I’ve worked on some high-value transactions and I’ve felt really involved. It’s never mundane here.

This level of support is crucial over the intense two years of the training contract. Amandip admits that she has found that being a trainee is very different to being a paralegal. “When you’re a paralegal, you’re a fee earner in your own right and you’re managing your own files,” she points out.  This situation could not be more different as a trainee. The six-seat training contract inevitably means that trainees often come in half-way through matters. “In the corporate department I was the fourth trainee to work on a particular deal,” Amandip recalls. “It was complex and stressful but it was a really good day when it completed – the clients were really happy. The responsibility feels the right level for a trainee. I’m in contact with clients and I’m trusted to complete matters without someone looking over my shoulder. I’ve worked on some high-value transactions and I’ve felt really involved. It’s never mundane here.”

The support does not stop here but extends to deeper, structural issues as well. “It’s crucial to have the right facilities,” Caroline confirms. Mills & Reeve has been refurbishing all its offices and she explains that they encountered various issues in Norwich when the people there were relocated to a nearby building while improvements were underway. “The temporary space was a very traditional set up and we just had nowhere to go!” she says. “It was really awkward.” In sharp contrasts to this, the refurbished Mills & Reeve offices have placed a high priority on creating more breakout spaces, which in turn allow for informal, spontaneous one-to-ones. “Trainees use those a lot,” adds Rachel. “It’s about taking people away from their computer so that they can meet.”

As well as the less usual six-seat system, the Mills & Reeve training contract also distinguishes itself by offering a significant number of client secondments –a practice from which Amandip has already benefited when she worked as a paralegal. Rachel explains that this is an excellent way for trainees to appreciate the firm’s over-riding focus on client care and to gain experience of working in-house.

Mills & Reeve LLP Best Trainer – National/Large Regional Firm | Office
Mills & Reeve LLP Best Trainer – National/Large Regional Firm | Office

So where next for Mills & Reeve? “More than ever, we’re looking for people who are open, adaptable and flexible,” Caroline reflects. “The law is changing – technology and artificial intelligence are going to have a big impact on the way that we do business, so we need people who will be open to that. We’re looking for people with potential, which can take us through to the next stage.”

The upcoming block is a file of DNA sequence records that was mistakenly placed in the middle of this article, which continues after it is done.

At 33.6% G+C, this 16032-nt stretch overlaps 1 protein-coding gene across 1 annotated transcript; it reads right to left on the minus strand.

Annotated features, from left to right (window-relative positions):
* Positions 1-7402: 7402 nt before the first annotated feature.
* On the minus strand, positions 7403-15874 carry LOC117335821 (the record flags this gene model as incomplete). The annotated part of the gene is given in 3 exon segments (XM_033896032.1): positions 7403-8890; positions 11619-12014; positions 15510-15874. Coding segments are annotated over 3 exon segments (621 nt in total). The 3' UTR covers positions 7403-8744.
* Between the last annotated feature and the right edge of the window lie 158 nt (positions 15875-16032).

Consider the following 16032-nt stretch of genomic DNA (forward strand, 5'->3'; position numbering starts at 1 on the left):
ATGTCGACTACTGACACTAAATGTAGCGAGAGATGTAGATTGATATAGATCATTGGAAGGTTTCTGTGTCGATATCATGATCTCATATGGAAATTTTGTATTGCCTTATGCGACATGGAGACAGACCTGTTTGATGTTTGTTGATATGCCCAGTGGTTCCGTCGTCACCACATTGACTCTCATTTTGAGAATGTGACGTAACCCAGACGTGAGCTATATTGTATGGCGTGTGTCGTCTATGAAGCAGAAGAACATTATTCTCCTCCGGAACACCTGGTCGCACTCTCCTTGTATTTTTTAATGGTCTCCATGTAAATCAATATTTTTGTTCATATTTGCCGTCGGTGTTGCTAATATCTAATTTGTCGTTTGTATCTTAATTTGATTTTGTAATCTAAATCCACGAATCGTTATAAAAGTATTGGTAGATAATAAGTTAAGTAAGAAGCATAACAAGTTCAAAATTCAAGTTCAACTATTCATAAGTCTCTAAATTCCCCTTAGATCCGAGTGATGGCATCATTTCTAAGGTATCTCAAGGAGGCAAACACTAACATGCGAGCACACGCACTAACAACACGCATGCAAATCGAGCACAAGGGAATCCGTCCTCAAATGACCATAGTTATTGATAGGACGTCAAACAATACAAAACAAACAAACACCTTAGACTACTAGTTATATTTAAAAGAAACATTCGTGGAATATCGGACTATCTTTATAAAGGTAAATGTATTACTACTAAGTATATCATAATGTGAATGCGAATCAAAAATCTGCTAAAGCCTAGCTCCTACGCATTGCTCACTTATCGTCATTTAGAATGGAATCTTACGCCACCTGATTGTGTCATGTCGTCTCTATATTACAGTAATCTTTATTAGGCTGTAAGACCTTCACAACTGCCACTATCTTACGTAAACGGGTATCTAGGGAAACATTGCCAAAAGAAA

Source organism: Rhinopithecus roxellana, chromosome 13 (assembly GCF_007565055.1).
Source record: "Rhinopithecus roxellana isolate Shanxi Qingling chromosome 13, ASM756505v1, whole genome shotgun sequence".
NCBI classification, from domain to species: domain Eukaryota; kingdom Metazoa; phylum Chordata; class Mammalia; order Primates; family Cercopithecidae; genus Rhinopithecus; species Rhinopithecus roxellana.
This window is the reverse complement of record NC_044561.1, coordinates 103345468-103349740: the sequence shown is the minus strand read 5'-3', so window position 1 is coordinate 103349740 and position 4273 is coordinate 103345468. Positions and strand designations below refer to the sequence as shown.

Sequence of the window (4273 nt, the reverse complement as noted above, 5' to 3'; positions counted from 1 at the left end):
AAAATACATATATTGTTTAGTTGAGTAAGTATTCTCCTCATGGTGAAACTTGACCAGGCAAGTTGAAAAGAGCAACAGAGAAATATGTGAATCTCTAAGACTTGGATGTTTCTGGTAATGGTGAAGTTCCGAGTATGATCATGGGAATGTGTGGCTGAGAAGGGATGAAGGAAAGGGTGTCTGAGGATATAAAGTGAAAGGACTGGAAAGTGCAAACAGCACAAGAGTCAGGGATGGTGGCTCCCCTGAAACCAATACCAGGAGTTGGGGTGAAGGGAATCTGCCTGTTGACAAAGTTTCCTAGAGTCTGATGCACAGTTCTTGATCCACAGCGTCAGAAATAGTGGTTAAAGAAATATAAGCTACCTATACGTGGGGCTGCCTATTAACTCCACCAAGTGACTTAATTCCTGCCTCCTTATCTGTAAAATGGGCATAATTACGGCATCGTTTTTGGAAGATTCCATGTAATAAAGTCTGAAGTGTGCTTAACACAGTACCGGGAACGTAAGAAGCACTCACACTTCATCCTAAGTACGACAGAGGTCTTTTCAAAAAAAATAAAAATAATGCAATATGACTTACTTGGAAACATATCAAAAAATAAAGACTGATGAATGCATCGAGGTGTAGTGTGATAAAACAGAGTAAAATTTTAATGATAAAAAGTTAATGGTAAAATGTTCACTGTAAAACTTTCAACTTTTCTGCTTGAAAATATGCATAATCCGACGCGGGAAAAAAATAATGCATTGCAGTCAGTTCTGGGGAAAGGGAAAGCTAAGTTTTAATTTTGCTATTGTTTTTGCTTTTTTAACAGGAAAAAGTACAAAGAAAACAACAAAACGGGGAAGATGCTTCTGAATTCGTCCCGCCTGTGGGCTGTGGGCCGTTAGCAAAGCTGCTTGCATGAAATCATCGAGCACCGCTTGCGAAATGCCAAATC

“Drive is another one,” says Rachel, when considering what qualities the firm is looking for in potential trainees. “We’re looking for the future leaders of the firm – and that doesn’t always mean partners.”

“Commerciality is key for the firm,” Caroline points out. “ We have a very broad church of practice areas – from corporate to family practice; we’re looking for people to advise clients in a wider way, to become their trusted advisers.”

The pace of change shows no signs of slackening. The recruitment and training departments are already at the forefront of new paths to qualification. “We’re spending a lot of time trying to work out our approach to the new Solicitors Qualifying Exam which came out of the Legal Education and Training Review,” Caroline confirms. “And we already have several apprentices. I’d like to see them go all the way through and meet up with the training contract cohort during the two years. It’ll be tricky but if we can make it work it will be worthwhile.” Given the way that Mills & Reeve has already embraced change and acted decisively to transform the way that it recruits, it’s fair to say that they’re looking ahead with eyes open.

By Liz Rutherford-Johnson

Best Trainer – National/Large Regional Firm

The supervision is excellent. As a trainee you are treated equally to fellow fee-earners and receive meaningful and valuable work. I was given exposure to clients very early on in my first seat, alongside a brilliant support system.

Latest Tweets

It's national apprenticeships week this week! If you're looking for a legal apprenticeship, make sure to check out our vacancies page today. ow.ly/S5jh50MKeTA pic.twitter.com/MSmL8D0LaO

HM Treasury's crypto consultation to inform 2023 regulatory reform in the UK by @CRS_Lawyers via @lexology

Simmons & Simmons LLP and TLT LLP have launched joint training contracts with Barclays aimed at aspiring financial services lawyers.

Have you had a chance to check out Kenza's latest blog post? She takes you through how to best manage your time on the Bar course. ow.ly/TWUB50MLXyV pic.twitter.com/a3IsOvd1hn